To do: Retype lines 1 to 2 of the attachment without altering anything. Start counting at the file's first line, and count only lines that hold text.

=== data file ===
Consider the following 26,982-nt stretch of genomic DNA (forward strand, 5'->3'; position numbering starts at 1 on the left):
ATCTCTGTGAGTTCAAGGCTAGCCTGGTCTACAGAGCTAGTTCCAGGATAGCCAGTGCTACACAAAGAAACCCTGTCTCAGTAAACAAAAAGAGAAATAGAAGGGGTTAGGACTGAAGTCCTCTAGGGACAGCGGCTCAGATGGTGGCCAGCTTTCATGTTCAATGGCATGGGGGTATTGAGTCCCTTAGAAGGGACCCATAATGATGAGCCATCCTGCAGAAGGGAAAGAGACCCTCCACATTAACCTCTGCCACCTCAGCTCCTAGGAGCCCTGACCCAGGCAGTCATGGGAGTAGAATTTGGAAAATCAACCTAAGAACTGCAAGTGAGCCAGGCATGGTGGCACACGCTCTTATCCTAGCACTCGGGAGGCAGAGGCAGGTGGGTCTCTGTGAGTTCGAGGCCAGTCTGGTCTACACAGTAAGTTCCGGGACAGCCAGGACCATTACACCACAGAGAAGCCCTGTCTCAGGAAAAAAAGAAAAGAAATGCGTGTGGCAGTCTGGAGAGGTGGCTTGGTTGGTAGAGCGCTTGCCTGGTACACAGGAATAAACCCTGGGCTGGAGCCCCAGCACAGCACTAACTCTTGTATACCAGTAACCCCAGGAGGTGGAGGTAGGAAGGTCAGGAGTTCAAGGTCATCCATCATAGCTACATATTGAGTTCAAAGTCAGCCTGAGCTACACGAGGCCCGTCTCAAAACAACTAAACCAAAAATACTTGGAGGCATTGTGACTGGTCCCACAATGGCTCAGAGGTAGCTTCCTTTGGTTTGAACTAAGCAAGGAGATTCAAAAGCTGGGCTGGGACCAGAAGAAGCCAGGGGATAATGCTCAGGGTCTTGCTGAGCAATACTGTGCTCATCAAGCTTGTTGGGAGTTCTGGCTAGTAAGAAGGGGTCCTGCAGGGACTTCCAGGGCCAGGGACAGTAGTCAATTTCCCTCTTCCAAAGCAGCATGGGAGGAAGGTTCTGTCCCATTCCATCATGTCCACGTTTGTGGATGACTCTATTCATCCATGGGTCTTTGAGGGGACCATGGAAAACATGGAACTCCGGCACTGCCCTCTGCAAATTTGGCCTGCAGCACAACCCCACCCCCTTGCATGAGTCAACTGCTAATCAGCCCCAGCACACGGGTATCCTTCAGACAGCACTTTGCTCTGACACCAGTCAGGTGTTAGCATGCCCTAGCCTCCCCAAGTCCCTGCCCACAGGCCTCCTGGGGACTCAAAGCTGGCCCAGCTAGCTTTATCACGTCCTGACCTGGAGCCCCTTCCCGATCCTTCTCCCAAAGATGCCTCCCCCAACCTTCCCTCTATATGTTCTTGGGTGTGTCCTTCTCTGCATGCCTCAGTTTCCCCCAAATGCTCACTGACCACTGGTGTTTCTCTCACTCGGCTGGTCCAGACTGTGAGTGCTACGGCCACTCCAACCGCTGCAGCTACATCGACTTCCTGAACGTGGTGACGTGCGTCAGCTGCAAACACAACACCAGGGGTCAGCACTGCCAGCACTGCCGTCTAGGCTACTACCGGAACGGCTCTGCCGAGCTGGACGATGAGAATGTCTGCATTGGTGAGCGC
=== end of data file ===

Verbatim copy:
Consider the following 26,982-nt stretch of genomic DNA (forward strand, 5'->3'; position numbering starts at 1 on the left):
ATCTCTGTGAGTTCAAGGCTAGCCTGGTCTACAGAGCTAGTTCCAGGATAGCCAGTGCTACACAAAGAAACCCTGTCTCAGTAAACAAAAAGAGAAATAGAAGGGGTTAGGACTGAAGTCCTCTAGGGACAGCGGCTCAGATGGTGGCCAGCTTTCATGTTCAATGGCATGGGGGTATTGAGTCCCTTAGAAGGGACCCATAATGATGAGCCATCCTGCAGAAGGGAAAGAGACCCTCCACATTAACCTCTGCCACCTCAGCTCCTAGGAGCCCTGACCCAGGCAGTCATGGGAGTAGAATTTGGAAAATCAACCTAAGAACTGCAAGTGAGCCAGGCATGGTGGCACACGCTCTTATCCTAGCACTCGGGAGGCAGAGGCAGGTGGGTCTCTGTGAGTTCGAGGCCAGTCTGGTCTACACAGTAAGTTCCGGGACAGCCAGGACCATTACACCACAGAGAAGCCCTGTCTCAGGAAAAAAAGAAAAGAAATGCGTGTGGCAGTCTGGAGAGGTGGCTTGGTTGGTAGAGCGCTTGCCTGGTACACAGGAATAAACCCTGGGCTGGAGCCCCAGCACAGCACTAACTCTTGTATACCAGTAACCCCAGGAGGTGGAGGTAGGAAGGTCAGGAGTTCAAGGTCATCCATCATAGCTACATATTGAGTTCAAAGTCAGCCTGAGCTACACGAGGCCCGTCTCAAAACAACTAAACCAAAAATACTTGGAGGCATTGTGACTGGTCCCACAATGGCTCAGAGGTAGCTTCCTTTGGTTTGAACTAAGCAAGGAGATTCAAAAGCTGGGCTGGGACCAGAAGAAGCCAGGGGATAATGCTCAGGGTCTTGCTGAGCAATACTGTGCTCATCAAGCTTGTTGGGAGTTCTGGCTAGTAAGAAGGGGTCCTGCAGGGACTTCCAGGGCCAGGGACAGTAGTCAATTTCCCTCTTCCAAAGCAGCATGGGAGGAAGGTTCTGTCCCATTCCATCATGTCCACGTTTGTGGATGACTCTATTCATCCATGGGTCTTTGAGGGGACCATGGAAAACATGGAACTCCGGCACTGCCCTCTGCAAATTTGGCCTGCAGCACAACCCCACCCCCTTGCATGAGTCAACTGCTAATCAGCCCCAGCACACGGGTATCCTTCAGACAGCACTTTGCTCTGACACCAGTCAGGTGTTAGCATGCCCTAGCCTCCCCAAGTCCCTGCCCACAGGCCTCCTGGGGACTCAAAGCTGGCCCAGCTAGCTTTATCACGTCCTGACCTGGAGCCCCTTCCCGATCCTTCTCCCAAAGATGCCTCCCCCAACCTTCCCTCTATATGTTCTTGGGTGTGTCCTTCTCTGCATGCCTCAGTTTCCCCCAAATGCTCACTGACCACTGGTGTTTCTCTCACTCGGCTGGTCCAGACTGTGAGTGCTACGGCCACTCCAACCGCTGCAGCTACATCGACTTCCTGAACGTGGTGACGTGCGTCAGCTGCAAACACAACACCAGGGGTCAGCACTGCCAGCACTGCCGTCTAGGCTACTACCGGAACGGCTCTGCCGAGCTGGACGATGAGAATGTCTGCATTGGTGAGCGC